What should you do if your car breaks down on a busy highway?

When you’re driving and your car decides to blow a tyre, make strange clunking noises, overheat or flash all kinds of warning lights, it’s never good news. But when it chooses to do these things on a major highway, arterial road or jam-packed freeway, get ready for your stress levels to be put to the test.

Having your vehicle conk out on a quiet suburban street is one thing; having it happen on a busy road as heavy traffic zooms past creates a whole new level of danger and challenges.

Knowing what to do in these situations can mean the difference between life and death – for you, your car’s occupants and anyone else using the road, including those attempting to render you assistance.

Prevention is the key

A breakdown can happen for many reasons but according to the AA, the 4 most common causes of vehicle failure on the roads are:

Flat (or faulty) battery 

Car batteries have a finite life span and eventually give up the ghost, often under the least convenient circumstances. If you drive only short distances, your engine may not have enough time to properly recharge the battery. Bad clamp connections and corroded terminals are also common issues with batteries.

Proactively testing your car battery twice a year will help reduce the chances of its failure — your local mechanic may offer a simple battery test.

Flat (or damaged) tyres 

Regularly check the pressure and tread of your tyres, avoid debris on the road and it pays not to wait until your tyres are bald before you consider buying new ones. If they’re bald, you’re gambling with your safety (and the police can fine you).

Alternator faults 

If your alternator is failing, you’ll usually get a red warning light on the dashboard. Quick loss of battery power (e.g. dimming headlights) and rising engine temperatures are also symptoms that you may have alternator issues. As well as having regular services to get your alternator checked, if the red warning light appears, it’s well worth getting your alternator checked as soon as possible.

Fuel management 

It’s amazing how many people put the wrong fuel in their cars. There are also far too many drivers playing the ‘just a bit further’ game when their petrol gauge is hovering perilously near empty. Running out of fuel at peak hour on the expressway is no fun for you or anyone sharing the road with you –  and it’s totally preventable.[i]

The best antidote to breakdowns is proper maintenance: if vehicle fluid levels are topped up, batteries and tyres are kept in good nick and the car receives regular servicing by a professional, your rate of breakdowns will be greatly reduced. You should always carry an emergency kit in your car as well.

When a highway breakdown happens to you


Having the optimal reaction to a breakdown on a busy road can keep you (and others) safe, reduce inconvenience to other motorists and speed up the process of getting assistance. If your car has an obvious problem, look for an emergency lane to pull into so you can stop more safely. If there’s no alternative, pull over onto the hard shoulder, parking as far to the left as safely possible.

If your car has slowed well below the speed of other traffic, turn on your hazard lights to warn other drivers. When stopped, put the parking brake on and point your wheels away from the road so your car won’t roll into traffic if it’s struck from behind. In poor light, leave your headlights (and/or dome light) on to increase visibility.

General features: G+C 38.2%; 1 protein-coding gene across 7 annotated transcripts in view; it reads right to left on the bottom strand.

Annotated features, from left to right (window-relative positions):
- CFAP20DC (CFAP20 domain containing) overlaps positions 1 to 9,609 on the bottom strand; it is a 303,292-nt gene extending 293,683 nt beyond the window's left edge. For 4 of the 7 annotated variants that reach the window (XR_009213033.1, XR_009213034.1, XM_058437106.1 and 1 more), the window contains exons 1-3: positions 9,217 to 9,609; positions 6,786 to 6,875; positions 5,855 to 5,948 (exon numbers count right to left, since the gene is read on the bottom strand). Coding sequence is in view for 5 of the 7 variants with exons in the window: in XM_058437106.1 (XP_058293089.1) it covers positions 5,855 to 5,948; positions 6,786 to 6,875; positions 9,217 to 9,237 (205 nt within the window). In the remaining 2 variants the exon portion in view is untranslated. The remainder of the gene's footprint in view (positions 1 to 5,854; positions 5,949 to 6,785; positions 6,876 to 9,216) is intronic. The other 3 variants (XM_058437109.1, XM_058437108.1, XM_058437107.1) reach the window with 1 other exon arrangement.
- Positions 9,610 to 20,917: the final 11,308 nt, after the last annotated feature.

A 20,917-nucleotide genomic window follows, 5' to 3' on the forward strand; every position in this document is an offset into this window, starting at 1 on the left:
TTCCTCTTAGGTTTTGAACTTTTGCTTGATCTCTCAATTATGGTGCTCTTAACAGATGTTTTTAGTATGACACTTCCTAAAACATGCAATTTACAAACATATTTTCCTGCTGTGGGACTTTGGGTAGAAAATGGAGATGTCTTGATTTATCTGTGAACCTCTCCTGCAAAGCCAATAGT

Who to call if you break down

If circumstances permit, stop near an emergency roadside telephone. These are spaced along many freeways and connect you directly to an operator who knows your location and can assist you further. If this isn’t possible, use your mobile phone to seek help – but wait until you’re fully stopped safely off the side of the road and as far away from traffic as possible.[ii]

Who you decide to ring for help during a breakdown depends on your location and the situation. In a dire emergency, ring 000 immediately. If your predicament is the result of an accident, you may need to call the police, tow trucks and your insurance company. If you have Roadside Assistance, they are able to with standard breakdown difficulties.

Many insurers offer Roadside Assistance cover that provides on-the-spot help for problems like faulty batteries, flat tyres, minor roadside repairs and towing. Your state automobile association can provide a similar service. Roadside Assistance is a worthwhile investment that can provide extra peace of mind.

To exit or not to exit the vehicle 

If you’ve managed to park in a reasonably safe spot well out of the traffic, your best bet is to stay inside the vehicle with your seatbelt fastened and your doors and windows locked until the help you’ve called arrives. Ask yourself if there is any solid reason to leave the vehicle. If you do decide to get out, only do so if it’s safe and you have checked carefully for oncoming traffic.

If you have a high visibility vest in your car (which is a worthwhile investment), put it on. If possible, exit from the passenger (non-traffic) side. If it’s not safe to exit, stay put. Never try to cross a busy road on foot – it’s not worth the risk.

If you have left the vehicle, make sure you stand behind any safety barriers and as far away from the road as possible. Never stand or move between cars, behind cars or anywhere near moving traffic on a busy motorway – approaching drivers may be going 100 kph, which means they’ll have very little time to react to the sudden appearance of your breakdown situation.[iii]


[i] https://www.smartfleetaustralia.com.au/news/5-common-issues-can-cause-breakdown

[ii] https://practicalmotoring.com.au/car-advice/how-to-stay-safe-if-you-breakdown-on-the-highway/

[iii] https://www.vicroads.vic.gov.au/traffic-and-road-use/traffic-management/incident-response-service

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